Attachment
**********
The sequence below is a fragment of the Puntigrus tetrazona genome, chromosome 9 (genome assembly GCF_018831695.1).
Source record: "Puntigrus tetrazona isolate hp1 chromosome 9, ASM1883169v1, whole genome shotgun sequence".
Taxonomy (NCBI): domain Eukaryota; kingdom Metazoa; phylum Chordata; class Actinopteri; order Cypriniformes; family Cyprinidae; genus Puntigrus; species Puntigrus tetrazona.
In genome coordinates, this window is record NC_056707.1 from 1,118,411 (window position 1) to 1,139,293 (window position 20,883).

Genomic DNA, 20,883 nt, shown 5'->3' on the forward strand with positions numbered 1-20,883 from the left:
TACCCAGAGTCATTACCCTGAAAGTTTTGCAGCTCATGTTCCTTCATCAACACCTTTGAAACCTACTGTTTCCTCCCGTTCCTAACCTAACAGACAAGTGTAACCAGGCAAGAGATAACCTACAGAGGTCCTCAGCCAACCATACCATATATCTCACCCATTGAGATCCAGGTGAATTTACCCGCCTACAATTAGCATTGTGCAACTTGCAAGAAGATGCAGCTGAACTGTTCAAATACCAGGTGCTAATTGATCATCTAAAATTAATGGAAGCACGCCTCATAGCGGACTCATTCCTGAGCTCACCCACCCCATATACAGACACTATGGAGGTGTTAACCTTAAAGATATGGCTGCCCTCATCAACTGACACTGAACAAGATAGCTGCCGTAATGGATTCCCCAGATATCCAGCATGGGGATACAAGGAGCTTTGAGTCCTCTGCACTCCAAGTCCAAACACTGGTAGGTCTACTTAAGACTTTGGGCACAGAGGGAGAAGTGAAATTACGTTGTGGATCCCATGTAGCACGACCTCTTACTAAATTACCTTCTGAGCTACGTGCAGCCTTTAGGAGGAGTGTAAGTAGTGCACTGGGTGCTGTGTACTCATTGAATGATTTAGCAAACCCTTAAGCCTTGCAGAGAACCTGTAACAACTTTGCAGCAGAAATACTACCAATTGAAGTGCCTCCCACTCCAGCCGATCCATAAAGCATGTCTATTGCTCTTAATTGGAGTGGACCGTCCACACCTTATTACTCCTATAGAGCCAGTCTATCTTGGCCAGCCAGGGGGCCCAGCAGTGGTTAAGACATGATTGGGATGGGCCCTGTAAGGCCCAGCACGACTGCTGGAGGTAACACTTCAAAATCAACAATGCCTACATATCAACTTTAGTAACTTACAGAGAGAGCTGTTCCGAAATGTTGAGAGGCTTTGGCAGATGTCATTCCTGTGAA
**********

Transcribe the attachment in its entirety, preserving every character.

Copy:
The sequence below is a fragment of the Puntigrus tetrazona genome, chromosome 9 (genome assembly GCF_018831695.1).
Source record: "Puntigrus tetrazona isolate hp1 chromosome 9, ASM1883169v1, whole genome shotgun sequence".
Taxonomy (NCBI): domain Eukaryota; kingdom Metazoa; phylum Chordata; class Actinopteri; order Cypriniformes; family Cyprinidae; genus Puntigrus; species Puntigrus tetrazona.
In genome coordinates, this window is record NC_056707.1 from 1,118,411 (window position 1) to 1,139,293 (window position 20,883).

Genomic DNA, 20,883 nt, shown 5'->3' on the forward strand with positions numbered 1-20,883 from the left:
TACCCAGAGTCATTACCCTGAAAGTTTTGCAGCTCATGTTCCTTCATCAACACCTTTGAAACCTACTGTTTCCTCCCGTTCCTAACCTAACAGACAAGTGTAACCAGGCAAGAGATAACCTACAGAGGTCCTCAGCCAACCATACCATATATCTCACCCATTGAGATCCAGGTGAATTTACCCGCCTACAATTAGCATTGTGCAACTTGCAAGAAGATGCAGCTGAACTGTTCAAATACCAGGTGCTAATTGATCATCTAAAATTAATGGAAGCACGCCTCATAGCGGACTCATTCCTGAGCTCACCCACCCCATATACAGACACTATGGAGGTGTTAACCTTAAAGATATGGCTGCCCTCATCAACTGACACTGAACAAGATAGCTGCCGTAATGGATTCCCCAGATATCCAGCATGGGGATACAAGGAGCTTTGAGTCCTCTGCACTCCAAGTCCAAACACTGGTAGGTCTACTTAAGACTTTGGGCACAGAGGGAGAAGTGAAATTACGTTGTGGATCCCATGTAGCACGACCTCTTACTAAATTACCTTCTGAGCTACGTGCAGCCTTTAGGAGGAGTGTAAGTAGTGCACTGGGTGCTGTGTACTCATTGAATGATTTAGCAAACCCTTAAGCCTTGCAGAGAACCTGTAACAACTTTGCAGCAGAAATACTACCAATTGAAGTGCCTCCCACTCCAGCCGATCCATAAAGCATGTCTATTGCTCTTAATTGGAGTGGACCGTCCACACCTTATTACTCCTATAGAGCCAGTCTATCTTGGCCAGCCAGGGGGCCCAGCAGTGGTTAAGACATGATTGGGATGGGCCCTGTAAGGCCCAGCACGACTGCTGGAGGTAACACTTCAAAATCAACAATGCCTACATATCAACTTTAGTAACTTACAGAGAGAGCTGTTCCGAAATGTTGAGAGGCTTTGGCAGATGTCATTCCTGTGAA